Scottish legend Bobby Collins has sadly died aged aged 82.
Collins became known for his short stature which earned him the nickname Wee Barra at Celtic.
Collins became Everton's most expensive signing - something current Chairman Bill Kenwright says transformed the club.
On a statement on Everton's website Kenwright said: "I am extremely saddened to hear of the death of one of my idols, Bobby Collins....Bobby was very much a part of Everton's life and helped transform the club from the minute he arrived at Goodison Park in 1958"
Collins then moved on to Leeds where became pivotal in the Don Revie era at Elland Road appearing 167 times for the mighty whites, teammate and fellow Leeds legend Eddie Grey spoke in an interview last night of his admiration for the midfielder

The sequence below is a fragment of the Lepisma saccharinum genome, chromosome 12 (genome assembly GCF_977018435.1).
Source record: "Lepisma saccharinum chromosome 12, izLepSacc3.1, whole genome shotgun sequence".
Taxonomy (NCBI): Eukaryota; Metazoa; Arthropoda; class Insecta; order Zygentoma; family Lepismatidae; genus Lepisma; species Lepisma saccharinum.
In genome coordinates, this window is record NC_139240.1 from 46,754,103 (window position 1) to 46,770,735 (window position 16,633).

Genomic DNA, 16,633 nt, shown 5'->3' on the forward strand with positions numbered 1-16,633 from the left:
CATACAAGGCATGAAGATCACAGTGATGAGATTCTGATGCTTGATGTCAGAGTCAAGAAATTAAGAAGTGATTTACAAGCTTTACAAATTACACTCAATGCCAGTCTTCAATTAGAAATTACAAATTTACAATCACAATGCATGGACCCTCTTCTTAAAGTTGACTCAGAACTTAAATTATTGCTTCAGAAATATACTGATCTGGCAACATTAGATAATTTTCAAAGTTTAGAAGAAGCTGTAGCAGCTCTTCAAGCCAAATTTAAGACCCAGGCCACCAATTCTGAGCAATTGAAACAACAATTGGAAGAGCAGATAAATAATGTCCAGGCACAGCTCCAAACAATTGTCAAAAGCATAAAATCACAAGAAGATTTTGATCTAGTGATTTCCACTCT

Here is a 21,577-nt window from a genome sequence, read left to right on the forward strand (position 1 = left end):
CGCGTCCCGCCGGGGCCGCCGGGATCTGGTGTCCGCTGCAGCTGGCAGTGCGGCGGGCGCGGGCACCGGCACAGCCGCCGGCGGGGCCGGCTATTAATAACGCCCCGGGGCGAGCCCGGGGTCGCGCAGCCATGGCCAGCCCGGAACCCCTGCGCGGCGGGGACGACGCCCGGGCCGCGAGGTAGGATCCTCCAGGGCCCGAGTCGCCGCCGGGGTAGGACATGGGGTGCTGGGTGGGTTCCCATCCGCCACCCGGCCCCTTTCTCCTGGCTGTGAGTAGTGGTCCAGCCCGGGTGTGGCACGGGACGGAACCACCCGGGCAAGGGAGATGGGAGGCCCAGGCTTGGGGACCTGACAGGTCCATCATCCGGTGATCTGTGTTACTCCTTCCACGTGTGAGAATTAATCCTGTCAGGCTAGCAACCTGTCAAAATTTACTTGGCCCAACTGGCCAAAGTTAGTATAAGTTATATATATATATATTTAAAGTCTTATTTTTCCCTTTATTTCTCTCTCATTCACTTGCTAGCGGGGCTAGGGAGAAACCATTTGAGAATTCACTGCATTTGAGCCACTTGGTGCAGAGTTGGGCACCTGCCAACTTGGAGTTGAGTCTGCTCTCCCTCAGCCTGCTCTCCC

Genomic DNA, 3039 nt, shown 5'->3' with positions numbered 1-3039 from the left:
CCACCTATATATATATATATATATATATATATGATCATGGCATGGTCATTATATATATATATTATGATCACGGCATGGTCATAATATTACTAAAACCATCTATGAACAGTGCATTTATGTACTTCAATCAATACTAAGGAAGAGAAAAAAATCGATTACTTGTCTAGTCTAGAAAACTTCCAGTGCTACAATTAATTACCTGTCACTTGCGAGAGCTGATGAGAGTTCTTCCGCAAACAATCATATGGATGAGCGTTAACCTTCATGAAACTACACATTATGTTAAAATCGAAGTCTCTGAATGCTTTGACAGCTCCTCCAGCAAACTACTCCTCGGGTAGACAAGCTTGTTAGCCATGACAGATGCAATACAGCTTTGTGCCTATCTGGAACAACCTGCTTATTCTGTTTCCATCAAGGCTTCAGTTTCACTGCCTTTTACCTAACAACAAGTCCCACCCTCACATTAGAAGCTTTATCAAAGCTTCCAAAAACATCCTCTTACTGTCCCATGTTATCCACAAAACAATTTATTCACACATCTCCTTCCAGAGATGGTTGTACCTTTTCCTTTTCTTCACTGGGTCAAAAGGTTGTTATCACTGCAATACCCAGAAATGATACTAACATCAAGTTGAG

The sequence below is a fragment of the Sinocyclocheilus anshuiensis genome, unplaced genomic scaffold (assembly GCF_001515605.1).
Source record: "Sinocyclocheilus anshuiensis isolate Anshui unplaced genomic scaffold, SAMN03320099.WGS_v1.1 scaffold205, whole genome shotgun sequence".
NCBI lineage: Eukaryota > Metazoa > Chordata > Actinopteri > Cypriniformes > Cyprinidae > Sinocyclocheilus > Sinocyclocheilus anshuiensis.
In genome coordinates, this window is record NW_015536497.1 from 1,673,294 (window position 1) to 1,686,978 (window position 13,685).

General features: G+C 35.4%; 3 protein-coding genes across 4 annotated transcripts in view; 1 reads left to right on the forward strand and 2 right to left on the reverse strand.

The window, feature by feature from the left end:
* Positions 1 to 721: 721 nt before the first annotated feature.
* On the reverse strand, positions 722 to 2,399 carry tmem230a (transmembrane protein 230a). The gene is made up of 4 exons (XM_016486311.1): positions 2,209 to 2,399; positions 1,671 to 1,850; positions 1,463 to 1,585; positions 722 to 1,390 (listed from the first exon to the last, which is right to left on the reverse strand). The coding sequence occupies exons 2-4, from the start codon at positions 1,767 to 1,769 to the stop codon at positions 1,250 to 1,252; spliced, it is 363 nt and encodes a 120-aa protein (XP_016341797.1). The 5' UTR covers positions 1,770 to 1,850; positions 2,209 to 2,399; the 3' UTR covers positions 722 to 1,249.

"In my opinion, Bobby Collins was probably the most influential player in the history of Leeds United," he said.
Collins was a leader in the Leeds team as he lead them from League Two to the heights of Europe.
After his playing career, Collins stuck around football coaching at various levels until in 2002 he was diagnosed with Alzheimer's.
Speaking in 2008, his wife, Betty, said: “One thing he hasn’t lost is his football skill. If you kick a ball towards him he can still do a lovely little back heel.”
Collins will be sadly missed across the footballing world an his legacy will live on at all the clubs he graced.
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